The small island nation of Bahrain in the Arabian Gulf is home to one of the world’s largest ancient cemeteries, dating back to the 4,000-year-old Dilmun civilisation.
Dilmun is one of the oldest trading civilisations in the eastern part of the Arabian Peninsula and occupies a significant place in the mythology of Mesopotamia, featuring in the Epic of Gilgamesh, which has long been regarded as the first great work of literature. Dilmun is believed to be the residence of the immortal Ut-napishtim whom Gilgamesh seeks in search of the secret of immortality. Dilmun was also mentioned in the saga of Enki and Ninhursag where it was portrayed as an earthly paradise and a land of purity.
In Dilmun the raven was not yet cawing, the partridge not cackling. The lion did not slay, the wolf was not carrying off lambs, the dog had not been taught to make kids curl up, the pig had not learned that grain was to be eaten.
Due to its strategic position in the Gulf, Dilmun developed into a trade hub linking the Middle East and South Asia. This granted the region at that time an economic prominence which led to population growth and a sophisticated and diverse social fabric.
The Kingdom of Bahrain’s third World Heritage Site, designated as such in 2019, comprises some 170,000 ancient burial mounds originally constructed as cylindrical low towers over a period of 450 years between 2,200 and 1,750 BCE.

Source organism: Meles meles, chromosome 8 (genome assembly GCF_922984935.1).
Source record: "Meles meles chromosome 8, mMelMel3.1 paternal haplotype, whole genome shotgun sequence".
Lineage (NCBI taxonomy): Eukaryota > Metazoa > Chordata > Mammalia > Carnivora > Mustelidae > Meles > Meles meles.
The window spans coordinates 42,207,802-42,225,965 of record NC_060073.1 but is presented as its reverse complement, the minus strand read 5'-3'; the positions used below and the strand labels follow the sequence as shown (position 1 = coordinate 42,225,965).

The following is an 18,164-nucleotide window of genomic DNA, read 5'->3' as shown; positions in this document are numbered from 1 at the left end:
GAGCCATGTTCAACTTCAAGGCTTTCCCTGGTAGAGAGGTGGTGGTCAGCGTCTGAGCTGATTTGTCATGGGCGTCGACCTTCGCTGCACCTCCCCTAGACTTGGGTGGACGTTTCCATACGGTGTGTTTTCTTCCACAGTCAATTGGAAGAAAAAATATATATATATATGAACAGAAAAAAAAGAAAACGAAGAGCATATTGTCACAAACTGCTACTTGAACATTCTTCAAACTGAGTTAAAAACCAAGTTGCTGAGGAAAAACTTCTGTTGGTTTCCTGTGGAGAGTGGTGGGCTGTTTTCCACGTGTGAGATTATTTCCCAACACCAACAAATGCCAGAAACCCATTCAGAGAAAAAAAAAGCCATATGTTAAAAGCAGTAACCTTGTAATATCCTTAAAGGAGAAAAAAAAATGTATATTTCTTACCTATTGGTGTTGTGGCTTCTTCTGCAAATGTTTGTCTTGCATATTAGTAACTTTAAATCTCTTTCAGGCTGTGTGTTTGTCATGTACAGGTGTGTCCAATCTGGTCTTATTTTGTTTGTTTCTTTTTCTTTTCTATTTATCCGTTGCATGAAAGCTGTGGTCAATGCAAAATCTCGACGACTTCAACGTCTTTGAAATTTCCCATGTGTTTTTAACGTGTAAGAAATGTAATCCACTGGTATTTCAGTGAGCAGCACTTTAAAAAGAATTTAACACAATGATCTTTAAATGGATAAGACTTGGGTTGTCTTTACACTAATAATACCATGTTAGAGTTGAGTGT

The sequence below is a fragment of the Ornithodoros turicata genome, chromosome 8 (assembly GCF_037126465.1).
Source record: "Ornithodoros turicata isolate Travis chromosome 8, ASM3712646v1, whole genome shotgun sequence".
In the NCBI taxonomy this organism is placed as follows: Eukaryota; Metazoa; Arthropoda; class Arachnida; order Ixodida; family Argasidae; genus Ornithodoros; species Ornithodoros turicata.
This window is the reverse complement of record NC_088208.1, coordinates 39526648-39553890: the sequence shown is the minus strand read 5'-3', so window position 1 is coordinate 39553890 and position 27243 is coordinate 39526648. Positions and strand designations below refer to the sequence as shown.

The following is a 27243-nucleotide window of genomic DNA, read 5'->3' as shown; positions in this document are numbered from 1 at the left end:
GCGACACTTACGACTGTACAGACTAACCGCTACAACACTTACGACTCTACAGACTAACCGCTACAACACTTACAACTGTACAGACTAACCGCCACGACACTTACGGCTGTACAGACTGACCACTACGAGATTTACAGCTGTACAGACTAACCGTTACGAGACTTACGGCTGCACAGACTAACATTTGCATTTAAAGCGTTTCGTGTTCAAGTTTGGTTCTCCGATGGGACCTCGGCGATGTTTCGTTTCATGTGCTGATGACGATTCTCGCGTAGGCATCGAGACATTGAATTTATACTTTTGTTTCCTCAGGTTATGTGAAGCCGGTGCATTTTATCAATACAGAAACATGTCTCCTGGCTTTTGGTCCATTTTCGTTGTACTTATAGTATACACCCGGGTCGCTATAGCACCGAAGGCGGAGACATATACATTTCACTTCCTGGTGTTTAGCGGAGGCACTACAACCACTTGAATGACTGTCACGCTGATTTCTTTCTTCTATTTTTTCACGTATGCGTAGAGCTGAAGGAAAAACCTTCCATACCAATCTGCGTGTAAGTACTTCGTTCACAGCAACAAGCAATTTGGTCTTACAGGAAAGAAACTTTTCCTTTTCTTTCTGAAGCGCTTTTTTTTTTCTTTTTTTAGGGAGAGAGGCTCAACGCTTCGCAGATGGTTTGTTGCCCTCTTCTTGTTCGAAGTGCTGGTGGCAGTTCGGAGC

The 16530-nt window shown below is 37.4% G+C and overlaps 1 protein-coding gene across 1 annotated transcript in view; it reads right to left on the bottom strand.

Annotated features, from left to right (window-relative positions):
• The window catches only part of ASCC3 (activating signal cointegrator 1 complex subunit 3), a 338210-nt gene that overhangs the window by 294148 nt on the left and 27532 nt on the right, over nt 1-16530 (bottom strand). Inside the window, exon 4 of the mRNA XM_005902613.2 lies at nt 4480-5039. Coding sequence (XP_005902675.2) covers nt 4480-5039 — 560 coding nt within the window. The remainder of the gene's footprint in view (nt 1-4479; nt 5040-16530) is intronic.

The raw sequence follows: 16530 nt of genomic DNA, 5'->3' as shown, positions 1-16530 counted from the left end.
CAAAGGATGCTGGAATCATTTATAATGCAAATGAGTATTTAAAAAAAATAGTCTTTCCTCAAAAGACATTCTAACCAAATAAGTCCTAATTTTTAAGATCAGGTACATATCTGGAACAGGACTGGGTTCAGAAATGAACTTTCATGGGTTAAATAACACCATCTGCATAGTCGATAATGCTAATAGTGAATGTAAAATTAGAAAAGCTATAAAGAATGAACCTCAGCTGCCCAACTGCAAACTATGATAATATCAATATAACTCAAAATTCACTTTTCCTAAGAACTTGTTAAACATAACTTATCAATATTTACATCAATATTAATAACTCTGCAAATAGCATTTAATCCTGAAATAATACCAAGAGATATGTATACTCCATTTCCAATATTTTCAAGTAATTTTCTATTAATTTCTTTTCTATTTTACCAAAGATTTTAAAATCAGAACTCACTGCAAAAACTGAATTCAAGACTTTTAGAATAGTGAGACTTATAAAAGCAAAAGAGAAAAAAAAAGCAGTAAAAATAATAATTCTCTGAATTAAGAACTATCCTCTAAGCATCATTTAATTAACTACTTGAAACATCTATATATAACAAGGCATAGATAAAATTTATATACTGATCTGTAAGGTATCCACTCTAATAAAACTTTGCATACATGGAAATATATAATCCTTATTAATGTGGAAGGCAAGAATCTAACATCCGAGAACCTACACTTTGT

The prehistoric mounds reflect the burial tradition and architecture of the early Dilmun culture, and although they may not be as aesthetically striking as Bahrain’s many skyscrapers or even its many other ancient sites such as Qal’at Al-Bahrain or Riffa Fort, the remarkable number and scale of these mounds lends the kingdom a distinctive landscape and a unique place boasting some of the ancient world’s most enduring cultural heritage.
The mounds are spread over 30 square kilometres across the main island of Bahrain, equivalent to five per cent of its overall area, and vary in size. The oldest and largest mounds are the ‘Royal Tombs’ constructed as two-storeyed sepulchral towers measuring up to 15 metres high and 45 metres in diameter. The royal tombs are characterised by elaborate burial chambers laced with valuables and artifacts, in contrast with many of the smaller mounds made up of mostly empty chambers.
The mounds have been under constant threat posed by the mounting pressures of residential and infrastructure development, particularly given the island’s small size and high population density. Many of the mounds have in fact been demolished to make way for the construction of causeways and new residential estates.